Geneseo's 11th annual celebration of Cultural Harmony Week began this past Sunday and concluded Thursday; the program features a series of events that aim to raise awareness about civic responsibility and engagement. Each year, Cultural Harmony week explores a new theme. Fatima Johnson, coordinator of multicultural programs, said that this year's week of events, titled "Power within, power without," asks the campus community to "think about what motivates us to be socially and civically engaged."
According to Johnson, students become civically engaged for different reasons. Some are drawn to a cause "because it touches them personally," others "because it's a good way to build a resumé" and some simply "want to leave the world better than the way they found it."
Johnson said that she hopes students can "find something every year within the theme that they feel they can commit to." The themes of Cultural Harmony week, she said, "apply to life after college. They're themes that students can carry on and that can support the person they want to be after they graduate."
Cultural Harmony Week began on Sunday with the annual Intercultural Dinner, an event featuring food and performances prepared by several multicultural and diversity-focused student organizations on campus.
Monday's highlights were presentations by Jan McDonald, executive director of Rochester Roots, a non-profit committed to community health, and Enrique Morones, founder of Border Angels, a volunteer group that brings food and water to migrants living near the United States-Mexico border.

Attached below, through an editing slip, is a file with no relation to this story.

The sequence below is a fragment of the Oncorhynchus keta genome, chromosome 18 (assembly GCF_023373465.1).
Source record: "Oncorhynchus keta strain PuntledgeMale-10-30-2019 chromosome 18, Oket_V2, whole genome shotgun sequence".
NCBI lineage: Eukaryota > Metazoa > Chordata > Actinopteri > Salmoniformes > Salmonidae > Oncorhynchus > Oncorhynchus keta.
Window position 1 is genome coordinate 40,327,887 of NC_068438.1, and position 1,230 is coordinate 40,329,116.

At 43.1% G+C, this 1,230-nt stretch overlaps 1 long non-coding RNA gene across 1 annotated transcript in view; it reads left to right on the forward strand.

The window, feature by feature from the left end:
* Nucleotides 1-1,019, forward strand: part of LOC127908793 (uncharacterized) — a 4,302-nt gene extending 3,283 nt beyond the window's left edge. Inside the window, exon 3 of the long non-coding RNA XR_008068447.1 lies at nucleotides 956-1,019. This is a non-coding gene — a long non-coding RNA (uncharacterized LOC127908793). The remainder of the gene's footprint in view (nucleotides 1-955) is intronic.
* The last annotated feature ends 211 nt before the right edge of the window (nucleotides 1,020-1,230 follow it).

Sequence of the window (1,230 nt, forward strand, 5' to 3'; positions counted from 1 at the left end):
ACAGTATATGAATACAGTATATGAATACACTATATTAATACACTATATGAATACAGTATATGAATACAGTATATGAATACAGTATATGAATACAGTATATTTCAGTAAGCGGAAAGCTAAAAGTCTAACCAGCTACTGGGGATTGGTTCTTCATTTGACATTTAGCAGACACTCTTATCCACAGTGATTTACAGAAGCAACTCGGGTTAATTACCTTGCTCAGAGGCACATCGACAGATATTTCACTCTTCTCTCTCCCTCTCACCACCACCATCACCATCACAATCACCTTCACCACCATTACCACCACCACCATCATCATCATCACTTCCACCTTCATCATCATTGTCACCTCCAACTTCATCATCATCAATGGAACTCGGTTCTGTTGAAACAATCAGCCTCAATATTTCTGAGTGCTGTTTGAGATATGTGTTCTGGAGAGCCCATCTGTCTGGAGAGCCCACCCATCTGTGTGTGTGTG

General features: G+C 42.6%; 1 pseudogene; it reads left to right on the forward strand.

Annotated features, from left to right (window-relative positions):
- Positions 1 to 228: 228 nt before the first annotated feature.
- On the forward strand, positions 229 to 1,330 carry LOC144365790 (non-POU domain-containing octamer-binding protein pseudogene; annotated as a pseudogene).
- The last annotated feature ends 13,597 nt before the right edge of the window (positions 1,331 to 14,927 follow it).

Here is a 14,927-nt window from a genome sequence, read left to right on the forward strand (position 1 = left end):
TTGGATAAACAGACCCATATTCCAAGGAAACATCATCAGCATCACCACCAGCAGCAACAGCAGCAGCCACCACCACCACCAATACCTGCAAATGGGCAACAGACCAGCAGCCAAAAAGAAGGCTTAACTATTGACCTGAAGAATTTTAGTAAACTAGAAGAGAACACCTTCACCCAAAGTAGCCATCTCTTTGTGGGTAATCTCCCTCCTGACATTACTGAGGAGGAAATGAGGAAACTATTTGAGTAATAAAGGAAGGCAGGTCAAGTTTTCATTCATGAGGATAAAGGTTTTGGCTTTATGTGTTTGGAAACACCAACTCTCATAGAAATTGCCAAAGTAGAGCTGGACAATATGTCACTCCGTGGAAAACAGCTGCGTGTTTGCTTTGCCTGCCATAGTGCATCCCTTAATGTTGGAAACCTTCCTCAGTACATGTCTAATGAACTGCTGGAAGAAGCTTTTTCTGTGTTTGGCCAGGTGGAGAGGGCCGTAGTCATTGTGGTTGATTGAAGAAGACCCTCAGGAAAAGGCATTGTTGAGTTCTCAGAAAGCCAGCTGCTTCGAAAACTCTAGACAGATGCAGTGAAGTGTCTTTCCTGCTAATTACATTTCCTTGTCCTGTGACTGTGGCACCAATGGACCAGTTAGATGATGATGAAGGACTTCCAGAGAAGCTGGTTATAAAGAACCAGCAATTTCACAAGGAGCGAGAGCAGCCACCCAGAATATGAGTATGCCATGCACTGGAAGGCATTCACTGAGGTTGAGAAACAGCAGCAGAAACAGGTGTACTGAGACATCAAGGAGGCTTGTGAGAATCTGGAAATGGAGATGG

Tuesday featured a panel program titled "Best Intentions: Lifelong Consequences" which explored social and civic responsibility.
The keynote speaker, Eli Clare, presented a lecture titled "Gaping, gawking, and staring - Living in Marked Bodies," on Wednesday. Clare is an anti-ableism activist and has written two books. Throughout his presentation he shared with the audience his experience as a person who is disabled and genderqueer.
Clare's lecture considered the identity of the human body, warning that societal factors can oppress individuals' bodies to the point that they no longer feel they have ownership of them. He said that the media's presentation of bodies as objects of ridicule, objects to be cured, objects to be sensationalized and the embodiment of stereotypes alters our perceptions of what the body is.
Bodies can be reclaimed through celebration, resistance of stereotypes and by treating them as artistic rather than medical subjects, said Clare, who invited the audience to share how their bodies have been stolen or reclaimed by society.
Clare discussed the importance of age-appropriate education regarding diversity in bodies, citing his own history of being bullied. "Classrooms need to be bullying-free in order to have these conversations about bodily differences," he said.
Humans are naturally adept at creating categories to better understand the world, said Clare, but he added that there is too much diversity in body type to be able to categorize everything and everyone.
Clare also encouraged those questioning themselves and feeling suppressed to seek community. "Find people to talk to. Find community, find some political framework in the people around you - that's going to help," he said.
"[The lecture] was very informative and gave me insight on several horrors in our culture placed on unique people," said senior Ingamar Ramirez.
Cultural Harmony week concludes Thursday, Oct. 28 with an opening reception for an El Sauce, Nicaragua photography exhibit in Lederer Gallery and a showing of El Camino de Santiago.
Cultural Harmony week was organized by a planning committee of faculty, staff and students who began meeting in March of last year.